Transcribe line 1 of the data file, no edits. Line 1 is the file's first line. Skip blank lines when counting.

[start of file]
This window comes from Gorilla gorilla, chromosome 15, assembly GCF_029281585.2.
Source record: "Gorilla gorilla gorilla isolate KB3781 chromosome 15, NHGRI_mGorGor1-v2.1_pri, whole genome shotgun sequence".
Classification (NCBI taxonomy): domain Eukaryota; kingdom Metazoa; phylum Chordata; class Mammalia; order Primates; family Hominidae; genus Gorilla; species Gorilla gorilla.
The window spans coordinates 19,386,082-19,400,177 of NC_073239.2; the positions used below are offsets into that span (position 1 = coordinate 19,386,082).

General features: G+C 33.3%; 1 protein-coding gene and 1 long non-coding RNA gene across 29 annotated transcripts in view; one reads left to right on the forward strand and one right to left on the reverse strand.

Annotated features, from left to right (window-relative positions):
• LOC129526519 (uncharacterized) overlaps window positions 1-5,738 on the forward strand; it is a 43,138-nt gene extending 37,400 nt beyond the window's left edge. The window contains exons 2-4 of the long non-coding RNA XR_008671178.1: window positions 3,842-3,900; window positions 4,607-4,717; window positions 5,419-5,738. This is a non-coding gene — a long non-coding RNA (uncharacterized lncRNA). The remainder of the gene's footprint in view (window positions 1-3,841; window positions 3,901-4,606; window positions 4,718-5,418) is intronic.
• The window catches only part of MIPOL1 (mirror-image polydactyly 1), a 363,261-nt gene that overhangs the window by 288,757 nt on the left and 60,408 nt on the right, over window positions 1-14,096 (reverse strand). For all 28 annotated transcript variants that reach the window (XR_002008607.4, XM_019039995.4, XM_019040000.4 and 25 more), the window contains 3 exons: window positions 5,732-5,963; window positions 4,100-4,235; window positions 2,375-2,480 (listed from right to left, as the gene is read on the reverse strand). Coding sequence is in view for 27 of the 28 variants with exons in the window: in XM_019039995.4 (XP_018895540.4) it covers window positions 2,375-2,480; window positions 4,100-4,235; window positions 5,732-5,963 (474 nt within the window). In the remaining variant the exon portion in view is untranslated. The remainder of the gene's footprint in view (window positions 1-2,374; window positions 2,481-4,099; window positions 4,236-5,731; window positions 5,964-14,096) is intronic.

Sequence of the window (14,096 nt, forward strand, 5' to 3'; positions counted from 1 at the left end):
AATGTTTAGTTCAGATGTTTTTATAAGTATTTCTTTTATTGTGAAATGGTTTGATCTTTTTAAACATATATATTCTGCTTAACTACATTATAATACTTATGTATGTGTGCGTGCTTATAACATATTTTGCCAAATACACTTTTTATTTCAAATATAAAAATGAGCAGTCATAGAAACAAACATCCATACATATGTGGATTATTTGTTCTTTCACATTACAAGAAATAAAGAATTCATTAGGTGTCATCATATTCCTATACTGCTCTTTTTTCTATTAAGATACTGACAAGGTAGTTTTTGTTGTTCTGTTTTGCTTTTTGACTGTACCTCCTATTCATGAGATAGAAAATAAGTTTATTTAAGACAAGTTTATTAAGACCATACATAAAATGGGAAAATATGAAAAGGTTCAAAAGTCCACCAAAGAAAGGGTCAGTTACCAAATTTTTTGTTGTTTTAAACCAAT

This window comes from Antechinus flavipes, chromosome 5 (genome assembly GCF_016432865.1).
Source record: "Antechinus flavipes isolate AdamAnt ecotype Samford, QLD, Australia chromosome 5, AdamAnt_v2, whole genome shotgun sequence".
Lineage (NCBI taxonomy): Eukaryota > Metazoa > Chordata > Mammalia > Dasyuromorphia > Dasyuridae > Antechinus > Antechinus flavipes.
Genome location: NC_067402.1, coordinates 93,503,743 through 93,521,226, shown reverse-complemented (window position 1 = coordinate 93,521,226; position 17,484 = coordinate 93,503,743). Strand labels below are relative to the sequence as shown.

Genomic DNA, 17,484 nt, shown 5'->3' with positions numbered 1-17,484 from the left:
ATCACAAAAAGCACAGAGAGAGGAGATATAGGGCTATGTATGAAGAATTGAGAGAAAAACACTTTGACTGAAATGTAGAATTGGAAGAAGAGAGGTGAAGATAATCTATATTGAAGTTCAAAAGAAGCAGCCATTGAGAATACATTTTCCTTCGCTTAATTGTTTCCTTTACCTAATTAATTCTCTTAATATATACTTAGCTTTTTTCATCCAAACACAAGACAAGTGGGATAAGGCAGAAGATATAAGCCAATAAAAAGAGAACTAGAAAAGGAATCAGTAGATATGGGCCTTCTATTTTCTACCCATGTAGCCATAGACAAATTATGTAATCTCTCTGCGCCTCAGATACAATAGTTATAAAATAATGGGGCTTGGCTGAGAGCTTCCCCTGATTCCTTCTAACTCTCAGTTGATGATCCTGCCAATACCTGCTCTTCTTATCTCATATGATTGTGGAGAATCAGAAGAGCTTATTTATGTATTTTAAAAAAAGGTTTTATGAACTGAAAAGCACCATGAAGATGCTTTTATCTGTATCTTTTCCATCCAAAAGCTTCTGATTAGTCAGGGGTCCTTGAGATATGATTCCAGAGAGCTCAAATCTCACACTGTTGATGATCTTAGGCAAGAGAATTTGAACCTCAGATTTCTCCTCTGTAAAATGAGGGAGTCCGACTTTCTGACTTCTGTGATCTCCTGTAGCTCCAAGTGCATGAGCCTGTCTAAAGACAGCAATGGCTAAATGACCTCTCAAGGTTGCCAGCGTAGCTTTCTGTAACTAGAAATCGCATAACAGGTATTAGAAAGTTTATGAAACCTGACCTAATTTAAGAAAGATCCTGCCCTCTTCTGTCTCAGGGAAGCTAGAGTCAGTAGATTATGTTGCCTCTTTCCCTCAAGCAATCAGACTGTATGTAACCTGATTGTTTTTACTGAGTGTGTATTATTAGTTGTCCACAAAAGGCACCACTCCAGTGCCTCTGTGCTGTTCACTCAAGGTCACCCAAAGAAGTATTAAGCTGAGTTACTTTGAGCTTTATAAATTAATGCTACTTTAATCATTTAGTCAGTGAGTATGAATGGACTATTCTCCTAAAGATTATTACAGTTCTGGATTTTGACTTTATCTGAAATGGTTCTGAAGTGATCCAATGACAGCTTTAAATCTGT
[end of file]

This window comes from Gorilla gorilla, chromosome 15, assembly GCF_029281585.2.